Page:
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Dunedin City Council – Kaunihera-a-rohe o Otepoti
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What will the future bring

Changing Population

In contrast with other main centres, Dunedin’s population is remaining relatively static with projections suggesting growth of around 350 people per year, growing from 120,246 in 2013 to 130,700 in 2023.

Population projections also suggest change to the age composition of Dunedin’s population, with the most significant increase in the population aged 65+. People in this age group currently make up around 14.9% of Dunedin’s population, but will be 36% in 2031. The largest predicted
decrease is in the 40–64 age group, which will fall from 71% to 64%.

Research shows that sport and recreation participation varies with age, gender and cultural background. This means there will be different expectations for the quantity, quality and type of Dunedin’s events, programmes, facilities, parks and open spaces.

Increasing environmental awareness

While Dunedin has natural physical beauty with a large network of parks and open spaces, bush, harbour and open beaches, our native species have reduced since colonisation and continue to be under threat.

Dunedin's residents are becoming more aware of the need to better manage our impact on the natural environment and the potential threats of climate change. This means access to our special landscapes and our recreation and sport facilities needs to be balanced with the principles of protection, conservation and rehabilitation.

Technology and innovation

As New Zealand’s GigCity, Dunedin has one gigabit per second broadband services, placing the city on the map as the most connected in the Southern Hemisphere. We need to take advantage of this, and other future technological advances, to explore new ways to engage visitors, residents and businesses in the planning, use and enjoyment of Dunedin’s open space, sport and recreation opportunities.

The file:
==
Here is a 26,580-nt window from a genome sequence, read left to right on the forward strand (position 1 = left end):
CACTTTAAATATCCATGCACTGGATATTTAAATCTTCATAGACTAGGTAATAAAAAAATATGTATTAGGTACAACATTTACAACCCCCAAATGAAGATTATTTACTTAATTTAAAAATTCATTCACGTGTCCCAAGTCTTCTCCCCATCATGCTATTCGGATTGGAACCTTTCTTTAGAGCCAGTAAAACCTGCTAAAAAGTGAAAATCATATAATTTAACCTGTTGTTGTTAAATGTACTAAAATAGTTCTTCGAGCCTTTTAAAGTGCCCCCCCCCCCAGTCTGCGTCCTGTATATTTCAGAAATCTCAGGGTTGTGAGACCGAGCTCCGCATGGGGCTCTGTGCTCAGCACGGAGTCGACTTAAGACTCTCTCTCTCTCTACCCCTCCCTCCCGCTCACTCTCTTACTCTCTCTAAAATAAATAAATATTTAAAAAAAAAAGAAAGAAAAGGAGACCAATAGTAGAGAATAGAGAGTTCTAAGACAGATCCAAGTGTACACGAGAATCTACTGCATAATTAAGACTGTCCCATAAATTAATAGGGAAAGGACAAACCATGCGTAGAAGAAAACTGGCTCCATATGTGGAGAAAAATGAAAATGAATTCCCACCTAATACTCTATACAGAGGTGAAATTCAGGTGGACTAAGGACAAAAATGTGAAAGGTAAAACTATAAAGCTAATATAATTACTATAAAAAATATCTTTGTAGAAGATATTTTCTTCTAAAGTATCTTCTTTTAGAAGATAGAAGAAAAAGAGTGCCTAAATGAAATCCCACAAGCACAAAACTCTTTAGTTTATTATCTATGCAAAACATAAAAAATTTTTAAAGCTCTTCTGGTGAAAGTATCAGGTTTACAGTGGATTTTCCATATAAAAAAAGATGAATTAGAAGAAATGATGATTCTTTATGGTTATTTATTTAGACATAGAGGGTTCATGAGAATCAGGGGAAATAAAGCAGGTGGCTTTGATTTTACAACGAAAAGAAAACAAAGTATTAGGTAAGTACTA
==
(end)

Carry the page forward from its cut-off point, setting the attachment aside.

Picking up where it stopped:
New technologies and innovations also allow us to manage and develop our parks, sport and recreation assets more effectively and offer a greater diversity of new and appealing activities to our residents.

Growing our economy

With quality international sports facilities such as the Forsyth Barr Stadium, Moana Pool, the Ice Stadium, the Edgar Centre and Logan Park, Dunedin competes both nationally and globally for high-performance sports events. These events contribute to the local economy by drawing national and international visitors to our city. Our natural environment also contributes to making Dunedin an attractive choice for tourists, and new residents are drawn to the city by the lifestyle that Dunedin offers.

Changing role of third-party-administered open space and facilities

Open space and facilities administered by education providers and others contribute substantially to the network of sport and recreation facilities in Dunedin. Increasingly, education providers are seeking alternative investors in developing or redeveloping space. This means we may need to think differently about where, how and by whom facilities are developed in Dunedin, including potentially partnering with education providers.

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